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Conveyancing is ripe for automation

The world of conveyancing is a mystery to most people who see it as not much more than legal paper shuffling which causes delay, costs money and creates frustration.

In fairness to the legal profession, many of the problems are caused by factors beyond its control. For example, local authority searches can take longer than they should and are fraught with difficulty. They are often inefficient, overpriced and restrictive.

In an ideal world, everyone should have access to the same local authority information at the same price for both pre-packaged and packaged data. You don’t have to be a genius to see that the provision of such a service will be fundamental to the success of Home Information Packs.

Stripped to its basics, conveyancing is a process of information exchange and therefore ripe for automation. The Land Registry has not been slow to pick up on this and is hard at work implementing a project it says will make conveyancing easier for all. The Land Registry says its mission is to transform the conveyancing service in England and Wales and improve the buying and selling process for the public. It’s vision is to “deliver a world class conveyancing service where the worry and risk of the process are significantly reduced” and where “authorised parties involved in a conveyancing transaction can exchange information quickly, securely and reliably with each other”. Excellent. May the force be with it.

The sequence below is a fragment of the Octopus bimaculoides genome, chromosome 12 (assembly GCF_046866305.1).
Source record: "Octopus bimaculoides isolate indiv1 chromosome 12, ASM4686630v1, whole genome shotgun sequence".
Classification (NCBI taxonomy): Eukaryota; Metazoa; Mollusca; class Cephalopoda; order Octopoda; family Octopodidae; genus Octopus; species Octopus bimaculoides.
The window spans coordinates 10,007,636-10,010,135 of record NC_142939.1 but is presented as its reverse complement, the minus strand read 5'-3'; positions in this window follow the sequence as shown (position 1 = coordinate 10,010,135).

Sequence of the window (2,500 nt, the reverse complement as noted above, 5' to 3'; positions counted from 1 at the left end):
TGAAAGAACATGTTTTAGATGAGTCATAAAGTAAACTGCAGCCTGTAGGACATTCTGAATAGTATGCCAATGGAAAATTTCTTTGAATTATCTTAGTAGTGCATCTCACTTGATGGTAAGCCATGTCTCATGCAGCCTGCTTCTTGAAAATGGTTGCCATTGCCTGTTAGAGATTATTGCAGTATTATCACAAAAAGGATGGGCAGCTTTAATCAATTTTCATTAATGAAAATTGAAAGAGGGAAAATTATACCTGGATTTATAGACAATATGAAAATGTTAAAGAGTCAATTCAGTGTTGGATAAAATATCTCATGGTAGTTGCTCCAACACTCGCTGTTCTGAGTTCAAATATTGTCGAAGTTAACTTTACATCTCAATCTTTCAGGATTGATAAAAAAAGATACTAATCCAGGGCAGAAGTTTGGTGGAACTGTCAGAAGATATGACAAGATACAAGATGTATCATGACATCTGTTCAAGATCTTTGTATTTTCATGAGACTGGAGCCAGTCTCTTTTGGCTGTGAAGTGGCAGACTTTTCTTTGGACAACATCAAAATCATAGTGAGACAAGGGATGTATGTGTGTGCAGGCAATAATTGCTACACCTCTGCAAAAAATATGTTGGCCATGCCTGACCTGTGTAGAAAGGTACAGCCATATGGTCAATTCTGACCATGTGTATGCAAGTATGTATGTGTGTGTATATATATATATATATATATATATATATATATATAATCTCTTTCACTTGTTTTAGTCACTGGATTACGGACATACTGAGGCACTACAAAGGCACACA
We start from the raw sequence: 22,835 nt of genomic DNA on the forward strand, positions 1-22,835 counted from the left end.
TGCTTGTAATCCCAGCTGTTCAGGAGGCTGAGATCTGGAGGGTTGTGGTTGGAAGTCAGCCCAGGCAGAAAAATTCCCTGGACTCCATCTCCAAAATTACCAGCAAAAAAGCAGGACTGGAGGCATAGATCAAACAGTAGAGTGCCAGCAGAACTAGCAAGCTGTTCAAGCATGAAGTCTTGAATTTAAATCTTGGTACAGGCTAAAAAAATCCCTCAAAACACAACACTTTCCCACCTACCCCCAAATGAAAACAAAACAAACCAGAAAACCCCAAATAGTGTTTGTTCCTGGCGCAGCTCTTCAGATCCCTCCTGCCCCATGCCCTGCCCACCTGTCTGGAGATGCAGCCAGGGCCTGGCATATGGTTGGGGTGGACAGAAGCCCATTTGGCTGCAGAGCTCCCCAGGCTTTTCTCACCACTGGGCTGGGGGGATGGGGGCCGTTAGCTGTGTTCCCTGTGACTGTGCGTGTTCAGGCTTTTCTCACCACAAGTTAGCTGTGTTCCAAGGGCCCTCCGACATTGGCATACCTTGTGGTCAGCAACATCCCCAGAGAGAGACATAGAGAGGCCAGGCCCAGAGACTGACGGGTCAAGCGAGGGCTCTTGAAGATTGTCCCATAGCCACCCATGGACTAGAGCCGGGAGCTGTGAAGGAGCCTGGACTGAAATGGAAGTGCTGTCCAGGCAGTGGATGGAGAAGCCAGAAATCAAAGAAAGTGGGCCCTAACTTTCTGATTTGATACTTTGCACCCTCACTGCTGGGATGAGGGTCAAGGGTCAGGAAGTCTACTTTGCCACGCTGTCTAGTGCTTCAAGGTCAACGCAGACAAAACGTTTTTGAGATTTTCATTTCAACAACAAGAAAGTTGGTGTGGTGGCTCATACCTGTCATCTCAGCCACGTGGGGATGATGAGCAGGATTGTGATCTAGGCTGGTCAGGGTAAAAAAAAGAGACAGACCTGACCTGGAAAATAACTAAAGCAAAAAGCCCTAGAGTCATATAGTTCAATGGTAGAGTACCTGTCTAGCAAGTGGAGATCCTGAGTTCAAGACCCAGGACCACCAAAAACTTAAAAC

The development of a fully automated e-conveyancing system will take between three and five years. The first phase is the development of what is known as a chain matrix. This will allow everyone involved in a property sale to track their progress along the chain using a secure portal.

The chain matrix is being piloted in Portsmouth, Fareham and Bristol between this autumn and next summer. This will be the first step in a five-stage implementation programme. The next phase will be to develop electronic funds transfer and electronic signature facilities.

E-conveyancing is still in its early days but the vision is to allow all parties in property transactions to complete the process online. This is a heady ideal but one that is well worth pursuing. The legal profession cannot discard its quill pens and curly wigs just yet but it might be time for lawyers to start brushing up on their keyboard skills.

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